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Beer vs. Water

Beer vs. Water

Literally dying of thirst? Drink a Corona!

Now I know that’s tempting, but unfortunately science says it’ll dehydrate you further. This peculiar trade off is relevant in places like North Mexico and East Africa where it is common for people to wake up one morning and find that there isn’t fresh water to drink.

Ahogado el niño, tapando el pozo.

That’s a Mexican saying which literally translates into “trying to close the well after the child has already drowned” –  trying to prevent something which in reality is “too little too late.” In Mexicali and Zaragoza, even the wells are drying up.

Through the magic of the NAFTA agreement, Constellation brands i.e.  the third largest beer manufacturer in the United States (owns Corona, Modelo Especial, and Negra Modelo brands) can set up production plants in Mexico at low costs, and export beer across the border without paying tariffs. In 2015, they decided to expand their plants by spending over $2 billion in Zaragoza, Coahuila. In 2016, they focused on setting up a multi million dollar plant in Mexicali.

The problem is that Constellation Brands is exploiting water from the wells of these cities by drilling up to 500 metres deep into the ground. Needless to say, the dry Mexican climate only adds to the misery. In the case of Mexicali, its prime source of water supply comes from the Colorado river. However, being one of the most exploited rivers in North America, only 7% of the river’s flow reaches Mexico.  Scientists estimate that the river’s flow will decrease by 5-20% within the next 40 years due to climate change.

Let’s do some basic math then. It takes a little over 3 litres of water to produce 1 liter of beer. In arid places that walk on fine margins, this is a big deal. According to estimates, Constellation Brands could own up to 75% of Mexicali’s water supply. And it isn’t even a case where a company privatizes water with the objective of providing water. Natural water is being dug up in order to make beer – resulting in higher profits for the company on one hand, and locals without water on the other. This caused a massive uproar among people in Mexicali that has largely been ignored by the government. The Mexicali Resiste started a Boycott Modelo campaign that resulted in confrontations between protesters and the police. The bigger picture remains unchanged.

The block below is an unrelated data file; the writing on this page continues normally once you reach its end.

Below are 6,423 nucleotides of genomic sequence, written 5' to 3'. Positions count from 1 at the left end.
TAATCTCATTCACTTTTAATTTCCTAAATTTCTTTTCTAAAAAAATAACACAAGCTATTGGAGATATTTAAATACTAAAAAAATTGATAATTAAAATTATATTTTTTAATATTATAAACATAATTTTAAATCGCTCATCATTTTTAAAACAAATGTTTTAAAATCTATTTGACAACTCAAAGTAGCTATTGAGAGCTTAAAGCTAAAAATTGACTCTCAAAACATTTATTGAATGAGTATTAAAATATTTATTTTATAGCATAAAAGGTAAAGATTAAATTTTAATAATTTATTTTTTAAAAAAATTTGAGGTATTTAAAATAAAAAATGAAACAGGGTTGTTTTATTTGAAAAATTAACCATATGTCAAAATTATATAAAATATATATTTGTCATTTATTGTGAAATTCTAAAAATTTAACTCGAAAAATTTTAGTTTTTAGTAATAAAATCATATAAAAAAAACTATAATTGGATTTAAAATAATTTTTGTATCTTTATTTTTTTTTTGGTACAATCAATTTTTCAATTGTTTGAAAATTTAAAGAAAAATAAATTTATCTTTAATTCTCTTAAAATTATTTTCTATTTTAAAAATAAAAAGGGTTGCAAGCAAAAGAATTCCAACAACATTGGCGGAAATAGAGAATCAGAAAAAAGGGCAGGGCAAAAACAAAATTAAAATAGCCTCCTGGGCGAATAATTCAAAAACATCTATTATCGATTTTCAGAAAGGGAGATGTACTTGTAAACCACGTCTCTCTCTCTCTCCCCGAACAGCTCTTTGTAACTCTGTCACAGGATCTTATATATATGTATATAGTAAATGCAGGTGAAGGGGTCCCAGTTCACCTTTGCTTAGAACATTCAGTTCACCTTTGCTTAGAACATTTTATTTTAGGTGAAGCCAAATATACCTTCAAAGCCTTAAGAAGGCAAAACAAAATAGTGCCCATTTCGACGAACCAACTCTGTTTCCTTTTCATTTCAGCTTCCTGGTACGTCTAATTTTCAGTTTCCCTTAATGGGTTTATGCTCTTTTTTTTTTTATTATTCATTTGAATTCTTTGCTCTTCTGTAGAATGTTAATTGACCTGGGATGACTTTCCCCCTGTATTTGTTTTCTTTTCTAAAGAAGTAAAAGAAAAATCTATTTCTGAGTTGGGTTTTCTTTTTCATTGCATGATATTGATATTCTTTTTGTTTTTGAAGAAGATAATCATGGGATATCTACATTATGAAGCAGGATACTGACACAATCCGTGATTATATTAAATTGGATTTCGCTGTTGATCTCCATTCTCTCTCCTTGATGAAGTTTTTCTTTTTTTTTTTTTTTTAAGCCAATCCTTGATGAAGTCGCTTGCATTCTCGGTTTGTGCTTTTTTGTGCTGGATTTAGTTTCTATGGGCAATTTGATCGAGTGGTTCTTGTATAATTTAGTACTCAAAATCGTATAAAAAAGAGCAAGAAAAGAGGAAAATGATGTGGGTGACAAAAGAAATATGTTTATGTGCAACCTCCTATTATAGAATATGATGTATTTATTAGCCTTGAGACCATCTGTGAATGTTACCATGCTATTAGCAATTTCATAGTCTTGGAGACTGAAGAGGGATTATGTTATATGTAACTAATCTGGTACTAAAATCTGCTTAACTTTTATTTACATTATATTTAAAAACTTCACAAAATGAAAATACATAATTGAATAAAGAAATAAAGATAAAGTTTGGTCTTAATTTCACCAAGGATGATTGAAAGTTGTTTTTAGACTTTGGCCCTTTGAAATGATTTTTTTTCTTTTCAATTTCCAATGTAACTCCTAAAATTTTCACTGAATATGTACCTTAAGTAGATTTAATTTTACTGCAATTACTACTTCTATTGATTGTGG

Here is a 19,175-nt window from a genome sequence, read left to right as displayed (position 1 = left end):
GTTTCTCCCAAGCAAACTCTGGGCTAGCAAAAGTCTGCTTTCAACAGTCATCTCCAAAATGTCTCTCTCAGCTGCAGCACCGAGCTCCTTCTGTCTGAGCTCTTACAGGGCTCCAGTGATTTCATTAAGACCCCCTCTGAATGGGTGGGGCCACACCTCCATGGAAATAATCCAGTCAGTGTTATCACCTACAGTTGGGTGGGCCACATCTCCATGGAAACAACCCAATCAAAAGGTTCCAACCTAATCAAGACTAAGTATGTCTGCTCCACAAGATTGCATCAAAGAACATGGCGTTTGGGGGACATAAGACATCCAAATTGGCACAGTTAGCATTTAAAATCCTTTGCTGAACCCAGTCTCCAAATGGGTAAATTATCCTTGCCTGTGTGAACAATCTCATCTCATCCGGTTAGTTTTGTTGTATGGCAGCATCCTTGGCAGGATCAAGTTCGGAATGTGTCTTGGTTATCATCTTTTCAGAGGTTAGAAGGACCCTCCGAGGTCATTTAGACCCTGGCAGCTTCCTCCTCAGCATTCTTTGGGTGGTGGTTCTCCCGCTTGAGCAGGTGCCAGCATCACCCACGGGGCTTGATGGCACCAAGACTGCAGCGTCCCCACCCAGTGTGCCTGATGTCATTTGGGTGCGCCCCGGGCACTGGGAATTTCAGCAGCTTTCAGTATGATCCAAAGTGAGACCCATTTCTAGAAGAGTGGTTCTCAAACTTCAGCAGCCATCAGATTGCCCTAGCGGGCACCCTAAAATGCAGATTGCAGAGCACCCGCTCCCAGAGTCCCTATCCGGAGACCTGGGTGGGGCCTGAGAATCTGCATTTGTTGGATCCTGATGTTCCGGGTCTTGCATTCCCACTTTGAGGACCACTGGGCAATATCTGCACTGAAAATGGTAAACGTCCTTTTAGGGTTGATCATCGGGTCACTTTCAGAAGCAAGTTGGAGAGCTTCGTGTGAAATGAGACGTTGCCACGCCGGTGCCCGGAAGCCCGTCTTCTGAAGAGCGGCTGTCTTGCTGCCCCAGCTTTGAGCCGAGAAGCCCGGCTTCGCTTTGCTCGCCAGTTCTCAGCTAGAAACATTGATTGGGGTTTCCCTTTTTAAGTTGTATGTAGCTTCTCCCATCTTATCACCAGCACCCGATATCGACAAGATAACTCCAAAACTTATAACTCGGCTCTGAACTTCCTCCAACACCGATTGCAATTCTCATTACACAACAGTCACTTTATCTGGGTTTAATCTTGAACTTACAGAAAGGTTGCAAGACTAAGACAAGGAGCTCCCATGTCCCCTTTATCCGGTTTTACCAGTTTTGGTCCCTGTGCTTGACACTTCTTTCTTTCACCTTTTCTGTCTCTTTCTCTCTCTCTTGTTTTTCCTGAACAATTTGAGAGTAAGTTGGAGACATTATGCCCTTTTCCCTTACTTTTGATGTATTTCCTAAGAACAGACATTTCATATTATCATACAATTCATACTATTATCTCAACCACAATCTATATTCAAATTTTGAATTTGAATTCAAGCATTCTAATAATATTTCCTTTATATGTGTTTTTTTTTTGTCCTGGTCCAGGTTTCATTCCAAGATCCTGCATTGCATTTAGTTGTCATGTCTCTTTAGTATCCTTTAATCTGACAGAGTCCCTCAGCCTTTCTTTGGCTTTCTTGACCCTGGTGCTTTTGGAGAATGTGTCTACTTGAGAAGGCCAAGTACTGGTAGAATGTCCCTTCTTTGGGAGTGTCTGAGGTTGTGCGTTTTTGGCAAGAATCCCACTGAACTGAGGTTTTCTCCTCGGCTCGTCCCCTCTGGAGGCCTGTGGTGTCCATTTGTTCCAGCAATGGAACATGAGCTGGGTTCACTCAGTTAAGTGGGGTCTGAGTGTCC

Frustrations can be seen at a political level as well. In an interview with the Guardian, Mayor Leoncio Martínez Sánchez of the municipality of Zaragoza said that “there’s barely a drop of water when you open the tap”



This dynamic is paralleled in other parts of the world. For instance, Nile Breweries , based around the source of the Nile river, is owned by the world’s second largest beer producer SABMiller. Similarly in Kenya, East African Breweries (EABL) is located on the banks of Ruaraka river. Surprise, surprise- EABL is owned by Diageo, the world’s biggest liquor producer.

Thus, we notice a trend. The existence of these breweries negatively impacts the water security of countries with a dry climate and a lack of structure that ensures access to safe drinking water. Lobbying efforts of major corporations have added fuel to the fire. For instance, companies in favour of privatization of water such as Nestlé and AB InBev (the world’s largest beer producer) have been partners of the World Water Week in the past. This conflict of interest is quite demoralizing as the voices of common people that are most affected by these activities are never heard.

What can we do about this? The short answer is spread awareness. Granted, alcohol is a strong enough motivator to look away, but stories of those affected need to be echoed worldwide in order to facilitate change.

What’s the way out?

It’s clear that this world can’t live without beer. Perhaps it could be possible to come up with smarter solutions instead. Perhaps the solution is not only the responsibility of the people, but also that of corporations.

In Sweden, the brewery Nya Carnegiebryggeriet, Carlsberg, and the Swedish Environmental (IVL) just launched a new pilsner called PU:REST that is brewed with recycled wastewater. It may not be the sexiest idea, but it is certainly one of the future. While this concept is still new and available only in Sweden, it serves as a stellar example of corporate social responsibility and other breweries should follow suit.

Let’s not sacrifice the basic needs of others for a cold pint.


by Nikhil Gupta

Photo Credits:

The moment a water balloon bursts with two funny water balloons, Public Domain Photography, CC BY-SA 2.0

Its my birthday! Party Woo, Sam Ilic, CC BC-NC 2-0

Child sit on cracked earth, ittipon


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